The art of growing oldGo back
By Fred Redwood
Published in Daily Mail Sunday 29th September 2019.
Learning to draw is good for body and soul – and it’s never too late to start…
ARTISTIC inspiration burns brightest in adolescence, smoulders in our middle years, then cools to a cinder in old age. Or so we’re told.
But tell that to the artists and writers who live in the country’s retirement developments and they would smartly recall that Thomas Hardy published lyric poetry at 85, Verdi polished off Falstaff, his most acclaimed opera, at 80, and Frank Lloyd Wright hit 91 as his design for the Guggenheim Museum in New York took shape.
If you want to see senior citizen art in action, then try the McCarthy & Stone development, Bowes Lyon Court, in Poundbury, Dorset (mccarthyandstone.co.uk), where the management do everything possible to cater for their artsy little community.
Graham Oakley, author of the Church Mice, the million-selling children’s book series, illustrates his books with intricate watercolours. Today, he re-works his manuscripts from the study in his two-bedroom apartment. ‘I need peace to work so this place suits me well,’ says Oakley, 90, who has been in the development for two years. ‘I can use the dining room if I choose or cook for myself.’
Rowena Hampton, 80, a very different kind of artist living in the same development, has a more garrulous approach. After a career as a secretary, Rowena returned to her first love — portraiture, running classes and winning prizes.
‘Now the management allow me to run classes from a function room,’ says Hampton, who has lived in Bowes Lyon Court for three years. ‘My paintings are hung in pride of place in the reception, I met Prince Charles when he visited and I have now sold 18 paintings to the other residents.’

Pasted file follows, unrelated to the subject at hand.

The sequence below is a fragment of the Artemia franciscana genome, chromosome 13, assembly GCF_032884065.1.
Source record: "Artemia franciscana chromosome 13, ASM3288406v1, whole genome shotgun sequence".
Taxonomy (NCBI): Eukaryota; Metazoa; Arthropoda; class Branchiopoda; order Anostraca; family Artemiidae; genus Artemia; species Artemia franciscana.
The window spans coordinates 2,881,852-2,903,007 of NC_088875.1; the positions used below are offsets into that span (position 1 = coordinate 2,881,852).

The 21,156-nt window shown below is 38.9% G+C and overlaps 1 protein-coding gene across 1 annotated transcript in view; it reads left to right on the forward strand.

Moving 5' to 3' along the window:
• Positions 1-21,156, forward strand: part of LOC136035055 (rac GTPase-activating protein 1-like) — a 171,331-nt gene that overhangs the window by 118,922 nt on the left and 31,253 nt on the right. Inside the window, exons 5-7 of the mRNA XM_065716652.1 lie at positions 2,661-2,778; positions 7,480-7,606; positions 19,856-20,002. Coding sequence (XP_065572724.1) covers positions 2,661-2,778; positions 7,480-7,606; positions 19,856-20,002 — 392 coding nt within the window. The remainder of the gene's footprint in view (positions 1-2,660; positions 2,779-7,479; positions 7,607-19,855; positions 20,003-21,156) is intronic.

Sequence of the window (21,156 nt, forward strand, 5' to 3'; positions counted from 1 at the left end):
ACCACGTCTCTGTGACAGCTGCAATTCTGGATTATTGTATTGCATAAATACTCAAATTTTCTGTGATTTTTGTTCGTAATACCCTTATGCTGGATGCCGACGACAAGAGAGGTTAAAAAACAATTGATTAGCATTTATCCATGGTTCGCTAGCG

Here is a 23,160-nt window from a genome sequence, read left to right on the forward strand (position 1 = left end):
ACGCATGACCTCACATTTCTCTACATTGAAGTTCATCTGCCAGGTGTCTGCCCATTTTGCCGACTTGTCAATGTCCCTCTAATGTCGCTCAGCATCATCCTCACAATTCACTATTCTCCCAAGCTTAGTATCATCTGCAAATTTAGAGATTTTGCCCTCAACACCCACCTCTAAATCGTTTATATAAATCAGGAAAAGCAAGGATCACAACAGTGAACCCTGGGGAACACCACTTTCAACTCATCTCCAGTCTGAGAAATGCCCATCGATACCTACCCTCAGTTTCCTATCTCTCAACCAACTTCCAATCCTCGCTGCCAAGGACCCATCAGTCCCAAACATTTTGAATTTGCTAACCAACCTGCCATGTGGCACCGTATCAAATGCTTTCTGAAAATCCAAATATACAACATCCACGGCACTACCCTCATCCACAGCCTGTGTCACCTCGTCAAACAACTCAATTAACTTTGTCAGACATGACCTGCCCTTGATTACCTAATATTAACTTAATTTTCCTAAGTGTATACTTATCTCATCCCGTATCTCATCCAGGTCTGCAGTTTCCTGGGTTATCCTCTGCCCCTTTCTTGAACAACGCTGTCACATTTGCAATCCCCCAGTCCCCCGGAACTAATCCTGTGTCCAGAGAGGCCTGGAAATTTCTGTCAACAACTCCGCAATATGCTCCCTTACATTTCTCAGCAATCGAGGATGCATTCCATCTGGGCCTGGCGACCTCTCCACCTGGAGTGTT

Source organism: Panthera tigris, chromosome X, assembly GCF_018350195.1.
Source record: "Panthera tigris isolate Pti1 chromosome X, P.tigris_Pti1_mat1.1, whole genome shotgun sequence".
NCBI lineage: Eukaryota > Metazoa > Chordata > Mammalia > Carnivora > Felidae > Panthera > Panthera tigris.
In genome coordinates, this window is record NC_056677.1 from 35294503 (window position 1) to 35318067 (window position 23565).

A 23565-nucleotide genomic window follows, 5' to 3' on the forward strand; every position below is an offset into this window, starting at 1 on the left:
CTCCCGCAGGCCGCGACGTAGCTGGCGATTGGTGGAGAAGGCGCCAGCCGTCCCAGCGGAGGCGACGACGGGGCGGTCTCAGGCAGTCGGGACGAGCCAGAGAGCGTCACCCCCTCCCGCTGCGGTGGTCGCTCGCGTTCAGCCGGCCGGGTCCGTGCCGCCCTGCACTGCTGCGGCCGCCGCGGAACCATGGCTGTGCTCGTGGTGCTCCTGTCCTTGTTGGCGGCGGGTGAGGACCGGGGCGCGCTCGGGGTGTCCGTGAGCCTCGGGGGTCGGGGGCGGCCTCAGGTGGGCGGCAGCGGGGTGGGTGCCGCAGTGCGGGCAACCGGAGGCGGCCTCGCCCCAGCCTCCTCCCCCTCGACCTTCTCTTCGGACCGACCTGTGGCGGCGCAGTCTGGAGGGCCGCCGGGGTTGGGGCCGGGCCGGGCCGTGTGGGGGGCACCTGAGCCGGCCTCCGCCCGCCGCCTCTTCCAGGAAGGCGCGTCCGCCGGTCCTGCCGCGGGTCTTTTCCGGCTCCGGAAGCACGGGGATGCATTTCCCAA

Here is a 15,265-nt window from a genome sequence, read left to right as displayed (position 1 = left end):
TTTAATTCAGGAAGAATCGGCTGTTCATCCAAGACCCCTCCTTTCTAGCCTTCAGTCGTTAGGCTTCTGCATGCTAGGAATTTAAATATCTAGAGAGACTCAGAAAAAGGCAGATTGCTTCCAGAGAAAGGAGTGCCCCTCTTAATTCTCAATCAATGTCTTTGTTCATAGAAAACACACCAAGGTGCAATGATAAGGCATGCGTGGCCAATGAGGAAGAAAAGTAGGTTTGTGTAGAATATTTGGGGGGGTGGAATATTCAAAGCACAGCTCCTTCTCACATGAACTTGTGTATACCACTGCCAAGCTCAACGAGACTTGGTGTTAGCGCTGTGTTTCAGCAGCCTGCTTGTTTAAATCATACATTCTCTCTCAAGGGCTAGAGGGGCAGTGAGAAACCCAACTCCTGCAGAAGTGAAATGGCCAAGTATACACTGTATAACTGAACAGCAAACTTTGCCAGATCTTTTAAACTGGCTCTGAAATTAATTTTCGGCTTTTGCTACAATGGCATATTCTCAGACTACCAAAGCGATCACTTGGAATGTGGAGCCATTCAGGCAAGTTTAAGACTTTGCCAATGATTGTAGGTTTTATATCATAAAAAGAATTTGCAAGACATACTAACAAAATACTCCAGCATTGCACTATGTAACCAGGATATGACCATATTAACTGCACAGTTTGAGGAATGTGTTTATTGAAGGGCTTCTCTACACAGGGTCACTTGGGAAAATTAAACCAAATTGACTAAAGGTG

It has been known for some time that art stimulates the mind and develops motor skills. Now researchers at the Mayo Clinic in Rochester, Minnesota, U.S., have an even better reason for taking up the paintbrush — having followed 256 over-85s for four years, they found painting, drawing and sculpting lowers the risk of developing the first signs of dementia by 73 per cent.
No one is better placed to comment on these findings than Dr Mary Greig, 79, a painter who is a resident in Castle Village, Berkhamsted.
‘There is a therapeutic value in using colour or words,’ says Mary. ‘Expressing ourselves through art is something we find easy when young, then we put it aside. However, many rediscover the joy of self-expression again in old age.’
Artists often bring with them an interesting story, none more so than Andy Smith, 77, who lives in the Cognatum village in South Petherton, Somerset (cognatum.co.uk). In his heyday, Smith wrote scripts for the likes of John Cleese and Ronnie Barker.
‘I was working in insurance and it was driving me mad,’ says Smith. ‘So I sent a letter to the television company saying if they didn’t give me a job, I’d throw myself off Waterloo Bridge. They asked me to interview because they wanted to see who would write such a thing.’ Smith now spends his time painting.
Like Smith, Brian Hinett, 86, initially made a career from writing before taking early retirement 30 years ago and moving to the South of France, where he taught English. Then, in his 60s, he returned to Britain to study art and writing.
Brian, who has lived at the Wadswick Green development in Wiltshire (wadswickgreen.co.uk) for four years, has written more than 100 poems and is looking for a publisher. He also paints landscapes and self-portraits. ‘It’s important to have the right environment to be creative,’ says Hinett.
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